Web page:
Marketing a beekeeping business – Part 1

When Peter’s interest in bees commenced, his initial thought process was the same as most people – buy a hive or two and go from there. As Peter researched more and more, he found a great deal of fascination and awe at what an insect could do, and his idea of running a bee business began.

Our background includes private and public commercial operations, management, leadership and IT. We knew how to build business for other people. Now we need to build a business for us.

In the early days of our bee business, I helped kick-start Odd Acres Apiary with the administration aspects while Peter focused on building momentum in beekeeping. Once Peter was travelling well, I left him to it and returned to focus on my things. 

Peter then began asking me how to do certain operational aspects of the business. I offered my suggestions, and they worked. I helped on the apiaries on my spare weekends, became a road warrior at one stage when we shifted an apiary over several nights while the bees were sleeping, and emerged as the Odd Acres Apiary photographer with assistance from our family.

As we pivoted this way and that way to navigate our way to where we saw the position of our bee business, I asked the question – “How do we market a bee business that is different from commercial and armature bee businesses?”

To answer my question, I needed to become hands-on to understand how a bee business functions in the field and behind the desk. In doing so, I could see a bee business is down-to-earth, with no fluff, prettiness, and fancy beauty or photoshopping in a human form like many other businesses and industries rely on.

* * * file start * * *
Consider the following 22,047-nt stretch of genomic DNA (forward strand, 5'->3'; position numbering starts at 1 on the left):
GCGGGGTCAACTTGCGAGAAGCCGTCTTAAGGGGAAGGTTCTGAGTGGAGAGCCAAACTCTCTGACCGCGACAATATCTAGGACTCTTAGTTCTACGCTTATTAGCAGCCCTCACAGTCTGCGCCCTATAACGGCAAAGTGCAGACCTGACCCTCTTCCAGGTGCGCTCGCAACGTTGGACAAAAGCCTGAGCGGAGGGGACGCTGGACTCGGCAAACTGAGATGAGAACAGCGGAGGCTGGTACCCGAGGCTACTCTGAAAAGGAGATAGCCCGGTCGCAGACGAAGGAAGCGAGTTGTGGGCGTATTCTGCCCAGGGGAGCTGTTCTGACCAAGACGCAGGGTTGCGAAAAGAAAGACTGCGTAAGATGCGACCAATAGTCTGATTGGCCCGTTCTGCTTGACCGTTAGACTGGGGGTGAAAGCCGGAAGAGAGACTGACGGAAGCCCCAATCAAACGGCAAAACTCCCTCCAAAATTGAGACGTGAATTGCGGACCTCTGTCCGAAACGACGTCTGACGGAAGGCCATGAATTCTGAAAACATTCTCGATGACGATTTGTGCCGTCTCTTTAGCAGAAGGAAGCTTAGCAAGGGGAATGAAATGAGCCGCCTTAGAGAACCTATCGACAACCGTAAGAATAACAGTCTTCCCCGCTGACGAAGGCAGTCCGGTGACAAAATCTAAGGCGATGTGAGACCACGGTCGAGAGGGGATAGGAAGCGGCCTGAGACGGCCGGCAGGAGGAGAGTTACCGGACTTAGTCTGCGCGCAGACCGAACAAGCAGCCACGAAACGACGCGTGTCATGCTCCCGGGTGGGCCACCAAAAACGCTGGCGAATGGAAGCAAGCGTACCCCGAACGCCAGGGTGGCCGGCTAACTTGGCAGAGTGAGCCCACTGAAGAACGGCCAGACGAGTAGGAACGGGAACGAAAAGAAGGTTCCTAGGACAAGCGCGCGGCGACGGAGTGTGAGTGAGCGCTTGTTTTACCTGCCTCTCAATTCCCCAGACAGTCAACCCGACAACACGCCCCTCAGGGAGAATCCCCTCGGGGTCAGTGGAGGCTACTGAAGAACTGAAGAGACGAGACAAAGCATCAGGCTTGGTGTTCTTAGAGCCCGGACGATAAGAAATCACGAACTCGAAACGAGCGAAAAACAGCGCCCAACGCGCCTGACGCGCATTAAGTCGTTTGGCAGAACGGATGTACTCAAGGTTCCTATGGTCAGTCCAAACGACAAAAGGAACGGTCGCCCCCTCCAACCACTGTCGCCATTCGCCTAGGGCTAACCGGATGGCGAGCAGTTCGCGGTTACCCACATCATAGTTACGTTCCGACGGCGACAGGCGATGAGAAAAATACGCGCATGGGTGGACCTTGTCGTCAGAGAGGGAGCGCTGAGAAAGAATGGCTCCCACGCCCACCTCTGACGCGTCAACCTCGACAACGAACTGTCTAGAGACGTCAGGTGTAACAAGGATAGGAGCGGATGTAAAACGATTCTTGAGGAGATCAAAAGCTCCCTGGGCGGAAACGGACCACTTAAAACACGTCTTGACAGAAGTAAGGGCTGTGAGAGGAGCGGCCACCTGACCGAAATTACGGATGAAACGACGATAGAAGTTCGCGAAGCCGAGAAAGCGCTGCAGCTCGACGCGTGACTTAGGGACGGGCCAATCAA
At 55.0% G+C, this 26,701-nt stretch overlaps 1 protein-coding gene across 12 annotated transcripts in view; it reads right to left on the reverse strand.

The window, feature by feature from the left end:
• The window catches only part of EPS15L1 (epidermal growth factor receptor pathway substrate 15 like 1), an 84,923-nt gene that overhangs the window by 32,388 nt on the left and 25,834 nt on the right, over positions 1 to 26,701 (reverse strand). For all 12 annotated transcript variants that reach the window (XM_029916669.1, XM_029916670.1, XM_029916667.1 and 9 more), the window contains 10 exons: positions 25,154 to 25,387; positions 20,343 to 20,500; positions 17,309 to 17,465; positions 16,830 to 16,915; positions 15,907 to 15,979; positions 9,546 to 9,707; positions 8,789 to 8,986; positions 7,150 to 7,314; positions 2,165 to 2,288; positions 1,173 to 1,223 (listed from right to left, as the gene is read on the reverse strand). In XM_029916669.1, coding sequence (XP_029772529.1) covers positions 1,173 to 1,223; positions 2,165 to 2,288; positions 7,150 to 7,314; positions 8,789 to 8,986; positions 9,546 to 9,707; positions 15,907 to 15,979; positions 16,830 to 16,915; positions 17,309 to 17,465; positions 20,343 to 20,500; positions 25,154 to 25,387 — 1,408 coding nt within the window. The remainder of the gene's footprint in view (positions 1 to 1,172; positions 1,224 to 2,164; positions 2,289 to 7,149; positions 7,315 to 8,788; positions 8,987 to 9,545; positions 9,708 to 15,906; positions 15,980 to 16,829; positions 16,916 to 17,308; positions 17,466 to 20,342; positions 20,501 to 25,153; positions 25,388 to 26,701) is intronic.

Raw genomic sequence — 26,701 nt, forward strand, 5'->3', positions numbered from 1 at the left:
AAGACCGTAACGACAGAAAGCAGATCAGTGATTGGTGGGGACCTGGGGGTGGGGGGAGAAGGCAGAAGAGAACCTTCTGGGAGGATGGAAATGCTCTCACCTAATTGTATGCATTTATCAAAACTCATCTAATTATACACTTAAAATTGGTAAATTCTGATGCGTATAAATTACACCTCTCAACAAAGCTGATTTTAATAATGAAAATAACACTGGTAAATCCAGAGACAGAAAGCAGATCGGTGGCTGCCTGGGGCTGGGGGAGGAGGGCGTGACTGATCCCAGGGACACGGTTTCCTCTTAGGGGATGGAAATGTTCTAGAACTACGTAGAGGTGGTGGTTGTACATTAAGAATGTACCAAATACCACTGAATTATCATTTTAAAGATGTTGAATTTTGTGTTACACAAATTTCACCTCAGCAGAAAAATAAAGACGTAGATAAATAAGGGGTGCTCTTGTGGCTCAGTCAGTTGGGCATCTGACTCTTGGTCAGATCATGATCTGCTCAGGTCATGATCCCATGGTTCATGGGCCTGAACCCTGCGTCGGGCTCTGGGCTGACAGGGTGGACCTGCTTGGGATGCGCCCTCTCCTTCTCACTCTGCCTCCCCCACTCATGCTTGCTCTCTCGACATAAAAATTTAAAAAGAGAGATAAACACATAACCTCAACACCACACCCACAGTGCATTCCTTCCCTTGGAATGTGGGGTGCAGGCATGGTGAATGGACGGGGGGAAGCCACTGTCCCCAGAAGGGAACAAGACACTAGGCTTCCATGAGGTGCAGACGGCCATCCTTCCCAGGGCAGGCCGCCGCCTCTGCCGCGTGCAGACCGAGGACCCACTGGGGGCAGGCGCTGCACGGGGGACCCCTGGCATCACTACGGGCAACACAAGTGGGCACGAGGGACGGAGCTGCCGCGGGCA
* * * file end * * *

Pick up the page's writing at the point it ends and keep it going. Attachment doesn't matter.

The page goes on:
I found the beauty in a bee business is the bees and the accomplishments the bees achieve, no matter what bee species. The beauty is in preserving the environment, understanding and protecting the bees to ensure our planet benefits from the work the bees do daily. The bees are our planet’s thermometers – if the bees die, something is seriously wrong with our environment, the availability of our food sources and life in general for all living creatures on our globe.

I have found to communicate with people interested in bees, Peter and I need to market our business at a relatable and authentic level. Like the gorgeous photograph above of our first of many more native Kangaroo Paw flowering in our garden, I had to start where we were, use what we had around us and do what we could to build our business to support sustainable practices for the current generations and generations to come, both bees and humans. 

Watching and learning about the bees and seeing what consumers are looking for, including the beekeepers, gave me the canvas to break down our marketing into bite-sized pieces and work from there.

Walking into this opportunity, I knew some approaches would work and others will not. I was sure that if we didn’t get off the start line and have a go, how would we know what was possible?


Related tags